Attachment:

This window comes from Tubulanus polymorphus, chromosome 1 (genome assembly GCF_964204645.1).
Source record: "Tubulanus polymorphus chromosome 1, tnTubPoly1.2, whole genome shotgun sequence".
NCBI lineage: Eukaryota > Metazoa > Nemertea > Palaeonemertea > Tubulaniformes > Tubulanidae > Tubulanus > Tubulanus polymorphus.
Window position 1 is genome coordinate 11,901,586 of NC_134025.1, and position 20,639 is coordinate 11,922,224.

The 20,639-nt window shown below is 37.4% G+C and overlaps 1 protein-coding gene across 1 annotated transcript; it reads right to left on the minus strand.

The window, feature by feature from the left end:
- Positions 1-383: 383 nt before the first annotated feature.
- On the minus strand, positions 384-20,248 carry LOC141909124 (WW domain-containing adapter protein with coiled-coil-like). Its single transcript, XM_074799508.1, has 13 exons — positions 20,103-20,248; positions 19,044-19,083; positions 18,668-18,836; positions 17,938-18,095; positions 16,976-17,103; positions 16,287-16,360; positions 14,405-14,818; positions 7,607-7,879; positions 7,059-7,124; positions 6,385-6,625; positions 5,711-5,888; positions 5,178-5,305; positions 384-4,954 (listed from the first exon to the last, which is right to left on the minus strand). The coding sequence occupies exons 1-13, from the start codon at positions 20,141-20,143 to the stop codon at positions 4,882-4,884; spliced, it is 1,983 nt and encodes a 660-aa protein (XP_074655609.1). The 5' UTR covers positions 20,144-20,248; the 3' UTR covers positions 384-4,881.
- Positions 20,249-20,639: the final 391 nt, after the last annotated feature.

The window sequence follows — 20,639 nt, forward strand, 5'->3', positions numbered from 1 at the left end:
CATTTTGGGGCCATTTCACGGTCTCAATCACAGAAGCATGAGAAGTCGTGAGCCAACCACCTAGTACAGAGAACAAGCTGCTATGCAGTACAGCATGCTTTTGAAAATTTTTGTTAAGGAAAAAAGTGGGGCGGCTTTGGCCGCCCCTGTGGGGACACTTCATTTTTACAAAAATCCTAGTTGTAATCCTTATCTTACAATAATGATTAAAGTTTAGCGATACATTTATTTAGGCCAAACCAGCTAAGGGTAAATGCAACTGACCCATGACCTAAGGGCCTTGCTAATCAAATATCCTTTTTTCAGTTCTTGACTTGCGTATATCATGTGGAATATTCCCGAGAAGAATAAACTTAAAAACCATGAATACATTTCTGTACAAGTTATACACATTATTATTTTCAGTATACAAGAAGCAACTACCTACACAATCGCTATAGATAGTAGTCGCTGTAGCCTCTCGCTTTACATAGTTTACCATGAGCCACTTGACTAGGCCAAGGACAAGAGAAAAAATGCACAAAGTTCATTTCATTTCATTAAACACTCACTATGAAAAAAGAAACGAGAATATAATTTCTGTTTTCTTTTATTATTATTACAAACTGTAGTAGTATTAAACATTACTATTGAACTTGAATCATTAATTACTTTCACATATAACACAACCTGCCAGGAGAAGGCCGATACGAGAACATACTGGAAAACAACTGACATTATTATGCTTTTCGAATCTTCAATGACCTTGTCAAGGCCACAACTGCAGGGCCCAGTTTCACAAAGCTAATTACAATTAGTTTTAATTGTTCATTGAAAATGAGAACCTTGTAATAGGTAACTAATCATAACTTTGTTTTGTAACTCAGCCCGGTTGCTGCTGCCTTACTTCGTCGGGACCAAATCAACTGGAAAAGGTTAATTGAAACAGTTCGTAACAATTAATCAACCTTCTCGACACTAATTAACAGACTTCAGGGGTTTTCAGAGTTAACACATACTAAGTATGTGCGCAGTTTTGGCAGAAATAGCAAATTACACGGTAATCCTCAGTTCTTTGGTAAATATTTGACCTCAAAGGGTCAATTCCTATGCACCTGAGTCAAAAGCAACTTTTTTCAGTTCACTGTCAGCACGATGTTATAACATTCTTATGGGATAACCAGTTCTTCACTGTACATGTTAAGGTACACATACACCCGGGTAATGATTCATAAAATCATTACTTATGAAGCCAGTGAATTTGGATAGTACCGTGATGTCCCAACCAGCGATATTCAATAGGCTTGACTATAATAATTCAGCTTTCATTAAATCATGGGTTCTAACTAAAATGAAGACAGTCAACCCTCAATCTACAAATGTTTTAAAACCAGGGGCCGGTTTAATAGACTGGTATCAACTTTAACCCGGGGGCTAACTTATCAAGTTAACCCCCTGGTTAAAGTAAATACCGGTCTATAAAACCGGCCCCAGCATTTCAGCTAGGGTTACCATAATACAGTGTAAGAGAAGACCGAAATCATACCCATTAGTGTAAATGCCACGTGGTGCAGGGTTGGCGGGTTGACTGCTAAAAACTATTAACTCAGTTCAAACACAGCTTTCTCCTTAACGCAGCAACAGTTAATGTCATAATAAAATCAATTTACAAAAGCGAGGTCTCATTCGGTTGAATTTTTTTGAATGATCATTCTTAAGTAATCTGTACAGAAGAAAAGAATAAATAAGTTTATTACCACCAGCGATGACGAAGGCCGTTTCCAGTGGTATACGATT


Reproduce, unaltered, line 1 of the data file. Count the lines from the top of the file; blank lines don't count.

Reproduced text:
This window comes from Tubulanus polymorphus, chromosome 1 (genome assembly GCF_964204645.1).